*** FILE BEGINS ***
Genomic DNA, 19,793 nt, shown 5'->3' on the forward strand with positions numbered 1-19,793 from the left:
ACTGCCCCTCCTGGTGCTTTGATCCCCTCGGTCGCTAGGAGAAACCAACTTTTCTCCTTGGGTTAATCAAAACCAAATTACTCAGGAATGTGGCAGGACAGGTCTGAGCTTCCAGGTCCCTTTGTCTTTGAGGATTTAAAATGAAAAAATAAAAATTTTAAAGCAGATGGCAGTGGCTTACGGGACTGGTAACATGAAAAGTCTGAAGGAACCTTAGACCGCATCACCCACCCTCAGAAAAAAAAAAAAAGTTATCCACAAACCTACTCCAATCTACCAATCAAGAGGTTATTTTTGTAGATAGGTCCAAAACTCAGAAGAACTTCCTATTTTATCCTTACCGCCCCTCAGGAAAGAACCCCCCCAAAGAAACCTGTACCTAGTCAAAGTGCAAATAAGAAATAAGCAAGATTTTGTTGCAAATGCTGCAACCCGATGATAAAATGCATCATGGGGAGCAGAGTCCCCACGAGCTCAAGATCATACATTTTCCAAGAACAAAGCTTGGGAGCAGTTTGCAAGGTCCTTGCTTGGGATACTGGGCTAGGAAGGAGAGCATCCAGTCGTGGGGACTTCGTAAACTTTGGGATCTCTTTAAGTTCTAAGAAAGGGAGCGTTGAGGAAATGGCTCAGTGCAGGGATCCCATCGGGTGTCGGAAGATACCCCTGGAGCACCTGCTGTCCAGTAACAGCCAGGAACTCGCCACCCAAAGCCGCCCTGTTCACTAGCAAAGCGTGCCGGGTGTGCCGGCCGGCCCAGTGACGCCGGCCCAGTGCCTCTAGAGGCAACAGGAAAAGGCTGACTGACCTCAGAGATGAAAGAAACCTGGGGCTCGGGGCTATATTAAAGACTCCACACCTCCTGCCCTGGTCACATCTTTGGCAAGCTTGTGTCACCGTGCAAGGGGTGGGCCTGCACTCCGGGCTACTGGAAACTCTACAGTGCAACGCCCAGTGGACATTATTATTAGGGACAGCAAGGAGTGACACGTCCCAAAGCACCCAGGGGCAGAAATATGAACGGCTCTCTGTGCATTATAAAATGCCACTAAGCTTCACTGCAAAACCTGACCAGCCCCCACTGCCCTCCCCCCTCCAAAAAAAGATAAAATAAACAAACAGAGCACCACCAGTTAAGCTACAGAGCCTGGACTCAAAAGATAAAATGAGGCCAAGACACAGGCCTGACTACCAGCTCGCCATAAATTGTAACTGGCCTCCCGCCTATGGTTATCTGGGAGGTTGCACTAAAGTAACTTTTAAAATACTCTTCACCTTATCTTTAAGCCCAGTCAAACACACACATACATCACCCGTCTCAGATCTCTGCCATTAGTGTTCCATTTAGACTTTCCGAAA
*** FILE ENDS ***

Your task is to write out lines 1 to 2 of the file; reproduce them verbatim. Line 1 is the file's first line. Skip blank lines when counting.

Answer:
Genomic DNA, 19,793 nt, shown 5'->3' on the forward strand with positions numbered 1-19,793 from the left:
ACTGCCCCTCCTGGTGCTTTGATCCCCTCGGTCGCTAGGAGAAACCAACTTTTCTCCTTGGGTTAATCAAAACCAAATTACTCAGGAATGTGGCAGGACAGGTCTGAGCTTCCAGGTCCCTTTGTCTTTGAGGATTTAAAATGAAAAAATAAAAATTTTAAAGCAGATGGCAGTGGCTTACGGGACTGGTAACATGAAAAGTCTGAAGGAACCTTAGACCGCATCACCCACCCTCAGAAAAAAAAAAAAAGTTATCCACAAACCTACTCCAATCTACCAATCAAGAGGTTATTTTTGTAGATAGGTCCAAAACTCAGAAGAACTTCCTATTTTATCCTTACCGCCCCTCAGGAAAGAACCCCCCCAAAGAAACCTGTACCTAGTCAAAGTGCAAATAAGAAATAAGCAAGATTTTGTTGCAAATGCTGCAACCCGATGATAAAATGCATCATGGGGAGCAGAGTCCCCACGAGCTCAAGATCATACATTTTCCAAGAACAAAGCTTGGGAGCAGTTTGCAAGGTCCTTGCTTGGGATACTGGGCTAGGAAGGAGAGCATCCAGTCGTGGGGACTTCGTAAACTTTGGGATCTCTTTAAGTTCTAAGAAAGGGAGCGTTGAGGAAATGGCTCAGTGCAGGGATCCCATCGGGTGTCGGAAGATACCCCTGGAGCACCTGCTGTCCAGTAACAGCCAGGAACTCGCCACCCAAAGCCGCCCTGTTCACTAGCAAAGCGTGCCGGGTGTGCCGGCCGGCCCAGTGACGCCGGCCCAGTGCCTCTAGAGGCAACAGGAAAAGGCTGACTGACCTCAGAGATGAAAGAAACCTGGGGCTCGGGGCTATATTAAAGACTCCACACCTCCTGCCCTGGTCACATCTTTGGCAAGCTTGTGTCACCGTGCAAGGGGTGGGCCTGCACTCCGGGCTACTGGAAACTCTACAGTGCAACGCCCAGTGGACATTATTATTAGGGACAGCAAGGAGTGACACGTCCCAAAGCACCCAGGGGCAGAAATATGAACGGCTCTCTGTGCATTATAAAATGCCACTAAGCTTCACTGCAAAACCTGACCAGCCCCCACTGCCCTCCCCCCTCCAAAAAAAGATAAAATAAACAAACAGAGCACCACCAGTTAAGCTACAGAGCCTGGACTCAAAAGATAAAATGAGGCCAAGACACAGGCCTGACTACCAGCTCGCCATAAATTGTAACTGGCCTCCCGCCTATGGTTATCTGGGAGGTTGCACTAAAGTAACTTTTAAAATACTCTTCACCTTATCTTTAAGCCCAGTCAAACACACACATACATCACCCGTCTCAGATCTCTGCCATTAGTGTTCCATTTAGACTTTCCGAAA